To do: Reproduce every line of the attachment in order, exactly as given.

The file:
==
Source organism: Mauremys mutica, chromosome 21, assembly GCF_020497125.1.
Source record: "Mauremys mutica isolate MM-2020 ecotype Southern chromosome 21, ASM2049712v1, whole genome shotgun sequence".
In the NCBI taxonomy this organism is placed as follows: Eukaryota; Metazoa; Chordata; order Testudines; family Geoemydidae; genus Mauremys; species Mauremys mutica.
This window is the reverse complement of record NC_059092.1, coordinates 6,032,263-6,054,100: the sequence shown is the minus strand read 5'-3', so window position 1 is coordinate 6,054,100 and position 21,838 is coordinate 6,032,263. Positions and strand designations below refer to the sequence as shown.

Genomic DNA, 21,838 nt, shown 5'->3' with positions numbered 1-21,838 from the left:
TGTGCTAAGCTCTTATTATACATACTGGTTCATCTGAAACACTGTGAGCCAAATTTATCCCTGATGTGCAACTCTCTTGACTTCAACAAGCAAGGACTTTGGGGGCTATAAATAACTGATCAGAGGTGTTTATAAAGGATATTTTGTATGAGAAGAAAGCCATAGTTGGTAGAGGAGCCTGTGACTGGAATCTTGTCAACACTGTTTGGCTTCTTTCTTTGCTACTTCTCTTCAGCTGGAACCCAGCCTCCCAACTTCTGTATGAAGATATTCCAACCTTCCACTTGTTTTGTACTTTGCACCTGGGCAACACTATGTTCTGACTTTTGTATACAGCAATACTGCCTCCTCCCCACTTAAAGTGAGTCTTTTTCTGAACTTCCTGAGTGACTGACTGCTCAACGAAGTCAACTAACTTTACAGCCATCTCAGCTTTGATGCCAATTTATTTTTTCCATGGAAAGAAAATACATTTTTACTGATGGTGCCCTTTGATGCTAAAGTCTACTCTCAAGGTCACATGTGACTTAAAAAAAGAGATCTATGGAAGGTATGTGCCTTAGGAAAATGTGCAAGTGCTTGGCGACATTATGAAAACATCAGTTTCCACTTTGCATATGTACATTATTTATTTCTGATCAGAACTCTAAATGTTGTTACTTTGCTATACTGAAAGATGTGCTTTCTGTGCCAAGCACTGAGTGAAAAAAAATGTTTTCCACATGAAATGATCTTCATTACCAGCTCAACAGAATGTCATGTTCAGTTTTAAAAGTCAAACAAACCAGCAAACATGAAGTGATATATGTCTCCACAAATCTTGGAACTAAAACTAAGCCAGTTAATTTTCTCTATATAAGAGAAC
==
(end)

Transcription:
Source organism: Mauremys mutica, chromosome 21, assembly GCF_020497125.1.
Source record: "Mauremys mutica isolate MM-2020 ecotype Southern chromosome 21, ASM2049712v1, whole genome shotgun sequence".
In the NCBI taxonomy this organism is placed as follows: Eukaryota; Metazoa; Chordata; order Testudines; family Geoemydidae; genus Mauremys; species Mauremys mutica.
This window is the reverse complement of record NC_059092.1, coordinates 6,032,263-6,054,100: the sequence shown is the minus strand read 5'-3', so window position 1 is coordinate 6,054,100 and position 21,838 is coordinate 6,032,263. Positions and strand designations below refer to the sequence as shown.

Genomic DNA, 21,838 nt, shown 5'->3' with positions numbered 1-21,838 from the left:
TGTGCTAAGCTCTTATTATACATACTGGTTCATCTGAAACACTGTGAGCCAAATTTATCCCTGATGTGCAACTCTCTTGACTTCAACAAGCAAGGACTTTGGGGGCTATAAATAACTGATCAGAGGTGTTTATAAAGGATATTTTGTATGAGAAGAAAGCCATAGTTGGTAGAGGAGCCTGTGACTGGAATCTTGTCAACACTGTTTGGCTTCTTTCTTTGCTACTTCTCTTCAGCTGGAACCCAGCCTCCCAACTTCTGTATGAAGATATTCCAACCTTCCACTTGTTTTGTACTTTGCACCTGGGCAACACTATGTTCTGACTTTTGTATACAGCAATACTGCCTCCTCCCCACTTAAAGTGAGTCTTTTTCTGAACTTCCTGAGTGACTGACTGCTCAACGAAGTCAACTAACTTTACAGCCATCTCAGCTTTGATGCCAATTTATTTTTTCCATGGAAAGAAAATACATTTTTACTGATGGTGCCCTTTGATGCTAAAGTCTACTCTCAAGGTCACATGTGACTTAAAAAAAGAGATCTATGGAAGGTATGTGCCTTAGGAAAATGTGCAAGTGCTTGGCGACATTATGAAAACATCAGTTTCCACTTTGCATATGTACATTATTTATTTCTGATCAGAACTCTAAATGTTGTTACTTTGCTATACTGAAAGATGTGCTTTCTGTGCCAAGCACTGAGTGAAAAAAAATGTTTTCCACATGAAATGATCTTCATTACCAGCTCAACAGAATGTCATGTTCAGTTTTAAAAGTCAAACAAACCAGCAAACATGAAGTGATATATGTCTCCACAAATCTTGGAACTAAAACTAAGCCAGTTAATTTTCTCTATATAAGAGAAC